The same process, and strategic focus is underway in Gladesville. Under the State Governments increased housing directive, our council is seeking to ensure that re-development is sensitive and results in revitalisation of the commercial precinct, without impacting on surrounding residential streets. Our council is seeking to ensure that redevelopment meets the communities directive of “green” engaging” “social” and “heritage” and ends up with great public open spaces, inviting cafes and shopping and built forms that pay respect to heritage and character and are buffered to minimise neighbour impacts, as is evident within the LEP and DCP documents.

    In Gladesville, the process has been delayed by the fact that it required consolidation of several land sites before a development application was viable to go ahead. The scale of allowed development in Gladesville is greater than in the Hunters Hill Shopping Village – not because it has been “abandonned” – but because it is a higher level commercial centre. The GSV site is much larger than the commercial sites in the Hunters Hill Village, more costly to purchase and more costly to re-develop. The LEP controls were developed based on independent expert advice regarding minimal heights and FSRs that would constitute a viable development.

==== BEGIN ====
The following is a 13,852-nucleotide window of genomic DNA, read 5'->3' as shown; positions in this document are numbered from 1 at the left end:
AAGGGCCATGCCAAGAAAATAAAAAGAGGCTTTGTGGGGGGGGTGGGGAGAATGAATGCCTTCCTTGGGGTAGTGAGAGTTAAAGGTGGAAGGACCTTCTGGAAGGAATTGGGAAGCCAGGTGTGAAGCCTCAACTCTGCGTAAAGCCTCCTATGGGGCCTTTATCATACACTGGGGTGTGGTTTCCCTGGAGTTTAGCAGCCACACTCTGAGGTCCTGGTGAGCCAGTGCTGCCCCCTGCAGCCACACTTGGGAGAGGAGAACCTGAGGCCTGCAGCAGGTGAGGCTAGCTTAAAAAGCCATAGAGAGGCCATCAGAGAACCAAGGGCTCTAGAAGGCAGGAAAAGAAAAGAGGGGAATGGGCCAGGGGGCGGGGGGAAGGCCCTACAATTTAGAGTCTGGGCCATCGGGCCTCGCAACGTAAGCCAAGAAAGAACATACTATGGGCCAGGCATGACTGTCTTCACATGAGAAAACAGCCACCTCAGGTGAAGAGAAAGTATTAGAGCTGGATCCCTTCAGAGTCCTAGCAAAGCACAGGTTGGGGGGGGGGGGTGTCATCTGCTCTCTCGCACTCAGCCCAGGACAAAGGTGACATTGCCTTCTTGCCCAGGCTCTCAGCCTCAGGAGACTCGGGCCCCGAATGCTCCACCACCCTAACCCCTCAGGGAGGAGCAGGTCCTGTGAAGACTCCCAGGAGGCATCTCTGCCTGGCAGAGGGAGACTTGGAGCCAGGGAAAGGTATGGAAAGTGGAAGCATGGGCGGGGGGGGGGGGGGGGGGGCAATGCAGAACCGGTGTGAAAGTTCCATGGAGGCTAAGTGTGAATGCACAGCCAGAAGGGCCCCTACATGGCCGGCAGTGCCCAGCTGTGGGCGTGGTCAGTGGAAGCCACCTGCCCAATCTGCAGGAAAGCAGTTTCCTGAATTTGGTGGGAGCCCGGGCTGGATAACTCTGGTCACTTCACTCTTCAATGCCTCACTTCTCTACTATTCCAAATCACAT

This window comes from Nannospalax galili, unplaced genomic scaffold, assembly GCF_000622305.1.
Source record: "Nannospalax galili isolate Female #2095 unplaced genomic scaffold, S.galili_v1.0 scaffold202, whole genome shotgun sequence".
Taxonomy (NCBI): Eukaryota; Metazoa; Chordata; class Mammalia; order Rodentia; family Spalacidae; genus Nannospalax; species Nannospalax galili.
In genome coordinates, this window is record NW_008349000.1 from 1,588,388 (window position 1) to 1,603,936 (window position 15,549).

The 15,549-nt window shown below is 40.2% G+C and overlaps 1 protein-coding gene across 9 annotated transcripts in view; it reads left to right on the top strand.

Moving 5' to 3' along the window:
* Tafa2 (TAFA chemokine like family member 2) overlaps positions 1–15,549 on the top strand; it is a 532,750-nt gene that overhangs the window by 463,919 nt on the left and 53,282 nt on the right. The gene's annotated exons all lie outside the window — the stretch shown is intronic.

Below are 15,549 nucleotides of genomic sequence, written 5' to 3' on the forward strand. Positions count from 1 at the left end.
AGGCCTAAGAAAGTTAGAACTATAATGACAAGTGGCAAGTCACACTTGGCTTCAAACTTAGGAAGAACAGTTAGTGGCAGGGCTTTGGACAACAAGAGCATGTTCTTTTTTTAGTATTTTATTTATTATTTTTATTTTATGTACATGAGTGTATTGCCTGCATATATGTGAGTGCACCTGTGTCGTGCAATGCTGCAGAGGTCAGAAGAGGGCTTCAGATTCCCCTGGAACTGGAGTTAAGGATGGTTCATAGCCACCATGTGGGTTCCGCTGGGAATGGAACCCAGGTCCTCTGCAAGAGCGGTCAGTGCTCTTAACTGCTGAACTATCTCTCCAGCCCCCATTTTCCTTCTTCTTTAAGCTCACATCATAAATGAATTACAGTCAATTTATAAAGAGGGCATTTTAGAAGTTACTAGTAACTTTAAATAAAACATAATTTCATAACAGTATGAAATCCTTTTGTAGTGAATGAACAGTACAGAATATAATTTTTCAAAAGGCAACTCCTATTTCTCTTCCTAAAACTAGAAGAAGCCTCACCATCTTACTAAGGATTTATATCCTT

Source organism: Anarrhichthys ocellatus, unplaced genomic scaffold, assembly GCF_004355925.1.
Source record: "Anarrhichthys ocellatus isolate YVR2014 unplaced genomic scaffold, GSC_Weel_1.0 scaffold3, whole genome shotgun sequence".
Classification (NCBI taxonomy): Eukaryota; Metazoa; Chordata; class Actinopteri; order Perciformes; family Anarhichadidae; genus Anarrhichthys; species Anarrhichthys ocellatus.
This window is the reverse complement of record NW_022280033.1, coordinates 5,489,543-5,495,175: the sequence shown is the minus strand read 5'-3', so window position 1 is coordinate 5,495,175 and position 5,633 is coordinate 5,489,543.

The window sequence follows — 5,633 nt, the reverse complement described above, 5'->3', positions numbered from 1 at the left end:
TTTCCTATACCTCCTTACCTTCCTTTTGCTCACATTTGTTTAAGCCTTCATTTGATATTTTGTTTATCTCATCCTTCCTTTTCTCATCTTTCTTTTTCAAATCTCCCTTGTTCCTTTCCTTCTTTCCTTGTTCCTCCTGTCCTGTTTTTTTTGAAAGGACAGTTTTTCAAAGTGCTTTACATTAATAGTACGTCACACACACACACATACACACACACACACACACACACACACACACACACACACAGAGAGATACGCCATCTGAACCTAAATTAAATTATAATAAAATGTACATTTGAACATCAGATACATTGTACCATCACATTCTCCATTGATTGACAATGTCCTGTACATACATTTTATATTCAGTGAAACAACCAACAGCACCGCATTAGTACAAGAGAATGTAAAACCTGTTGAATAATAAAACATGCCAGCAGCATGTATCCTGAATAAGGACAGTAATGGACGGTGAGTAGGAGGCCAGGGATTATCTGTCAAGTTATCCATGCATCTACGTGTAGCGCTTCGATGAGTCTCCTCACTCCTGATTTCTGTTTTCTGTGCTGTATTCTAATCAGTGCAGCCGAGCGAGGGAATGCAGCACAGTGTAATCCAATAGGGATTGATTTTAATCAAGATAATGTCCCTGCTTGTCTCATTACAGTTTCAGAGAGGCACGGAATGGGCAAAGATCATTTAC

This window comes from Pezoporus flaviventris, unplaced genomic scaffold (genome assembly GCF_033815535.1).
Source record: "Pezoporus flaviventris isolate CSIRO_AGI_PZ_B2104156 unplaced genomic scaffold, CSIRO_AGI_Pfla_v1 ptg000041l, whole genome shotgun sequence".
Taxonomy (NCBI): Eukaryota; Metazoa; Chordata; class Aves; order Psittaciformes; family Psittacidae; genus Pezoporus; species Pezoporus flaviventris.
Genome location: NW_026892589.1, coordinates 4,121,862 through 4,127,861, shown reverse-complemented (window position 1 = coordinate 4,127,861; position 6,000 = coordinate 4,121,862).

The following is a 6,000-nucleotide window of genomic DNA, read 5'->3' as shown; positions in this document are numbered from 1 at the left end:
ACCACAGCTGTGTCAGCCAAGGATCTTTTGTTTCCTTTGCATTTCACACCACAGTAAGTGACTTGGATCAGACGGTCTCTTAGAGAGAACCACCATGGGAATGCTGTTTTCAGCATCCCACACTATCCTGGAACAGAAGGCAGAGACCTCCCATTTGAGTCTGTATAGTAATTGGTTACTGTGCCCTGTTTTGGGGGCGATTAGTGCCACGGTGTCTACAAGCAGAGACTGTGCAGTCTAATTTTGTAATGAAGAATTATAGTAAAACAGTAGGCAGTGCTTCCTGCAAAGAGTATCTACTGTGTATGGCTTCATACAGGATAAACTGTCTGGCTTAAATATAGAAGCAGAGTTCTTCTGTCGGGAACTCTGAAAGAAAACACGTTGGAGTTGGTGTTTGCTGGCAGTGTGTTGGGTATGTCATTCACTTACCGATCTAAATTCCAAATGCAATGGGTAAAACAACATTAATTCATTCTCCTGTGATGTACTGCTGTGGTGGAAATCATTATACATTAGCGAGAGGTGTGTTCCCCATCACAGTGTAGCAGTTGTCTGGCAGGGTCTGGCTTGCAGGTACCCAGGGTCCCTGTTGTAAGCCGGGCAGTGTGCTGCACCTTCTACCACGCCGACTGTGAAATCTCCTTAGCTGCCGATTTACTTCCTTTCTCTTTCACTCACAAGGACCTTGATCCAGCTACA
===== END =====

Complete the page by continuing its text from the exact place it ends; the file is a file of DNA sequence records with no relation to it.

The sale of council lands was required to allow development to go ahead. This was well recognised and forecast through-out the rezoning process.. Without it, the site would remain as it has done for the past 8 years. I accept that people may believe that council should have held onto the sites to sterilize it from re-development. This is their right. However this is a difference of opinion – not an excuse to claim that council is money grabbing, incompetent, under-hand or deceitful.